|Title||Multidecadal time series of satellite-detected accumulations of cyanobacteria in the Baltic Sea|
|Publication Type||Journal Article|
|Year of Publication||2014|
|Authors||Kahru M, Elmgren R.|
|Type of Article||Article|
|Keywords||blooms; chlorophyll; fluorescence; gulf; nitrogen-fixation; surface; variability|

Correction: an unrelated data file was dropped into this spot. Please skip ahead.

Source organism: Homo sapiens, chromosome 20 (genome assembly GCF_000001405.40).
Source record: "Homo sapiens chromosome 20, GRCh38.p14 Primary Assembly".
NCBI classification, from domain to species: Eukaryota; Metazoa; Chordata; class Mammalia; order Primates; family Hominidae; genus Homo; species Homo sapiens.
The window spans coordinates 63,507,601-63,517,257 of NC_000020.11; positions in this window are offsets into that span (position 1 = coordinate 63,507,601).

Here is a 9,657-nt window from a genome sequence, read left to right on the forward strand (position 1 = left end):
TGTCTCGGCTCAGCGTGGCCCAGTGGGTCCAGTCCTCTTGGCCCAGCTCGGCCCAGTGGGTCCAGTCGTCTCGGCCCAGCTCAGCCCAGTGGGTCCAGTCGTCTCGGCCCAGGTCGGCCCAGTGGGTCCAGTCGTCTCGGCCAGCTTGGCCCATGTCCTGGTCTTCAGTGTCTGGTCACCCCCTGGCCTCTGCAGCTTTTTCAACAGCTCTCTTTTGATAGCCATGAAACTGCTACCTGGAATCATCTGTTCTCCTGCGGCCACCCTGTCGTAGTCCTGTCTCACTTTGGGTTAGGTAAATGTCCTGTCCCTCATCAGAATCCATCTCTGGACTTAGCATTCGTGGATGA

Cyanobacteria, primarily of the species Nodularia spumigena, form extensive surface accumulations in the Baltic Sea in July and August, ranging from diffuse flakes to dense surface scums. The area of these accumulations can reach similar to 200 000 km(2). We describe the compilation of a 35-year-long time series (1979-2013) of cyanobacteria surface accumulations in the Baltic Sea using multiple satellite sensors. This appears to be one of the longest satellite-based time series in biological oceanography. The satellite algorithm is based on remote sensing reflectance of the water in the red band, a measure of turbidity. Validation of the satellite algorithm using horizontal transects from a ship of opportunity showed the strongest relationship with phycocyanin fluorescence (an indicator of cyanobacteria), followed by turbidity and then by chlorophyll a fluorescence. The areal fraction with cyanobacteria accumulations (FCA) and the total accumulated area affected (TA) were used to characterize the intensity and extent of the accumulations. The fraction with cyanobacteria accumulations was calculated as the ratio of the number of detected accumulations to the number of cloud-free sea-surface views per pixel during the season (July-August). The total accumulated area affected was calculated by adding the area of pixels where accumulations were detected at least once during the season. The fraction with cyanobacteria accumulations and TA were correlated (R-2 = 0.55) and both showed large interannual and decadal-scale variations. The average FCA was significantly higher for the second half of the time series (13.8 %, 1997-2013) than for the first half (8.6 %, 1979-1996). However, that does not seem to represent a long-term trend but decadal-scale oscillations. Cyanobacteria accumulations were common in the 1970s and early 1980s (FCA between 11-17 %), but rare (FCA below 4 %) during 1985-1990; they increased again starting in 1991 and particularly in 1999, reaching maxima in FCA (similar to 25 %) and TA (similar to 210 000 km(2)) in 2005 and 2008. After 2008, FCA declined to more moderate levels (6-17 %). The timing of the accumulations has become earlier in the season, at a mean rate of 0.6 days per year, resulting in approximately 20 days advancement during the study period. The interannual variations in FCA are positively correlated with the concentration of chlorophyll a during July-August sampled at the depth of similar to 5 m by a ship of opportunity, but interannual variations in FCA are more pronounced as the coefficient of variation is over 5 times higher.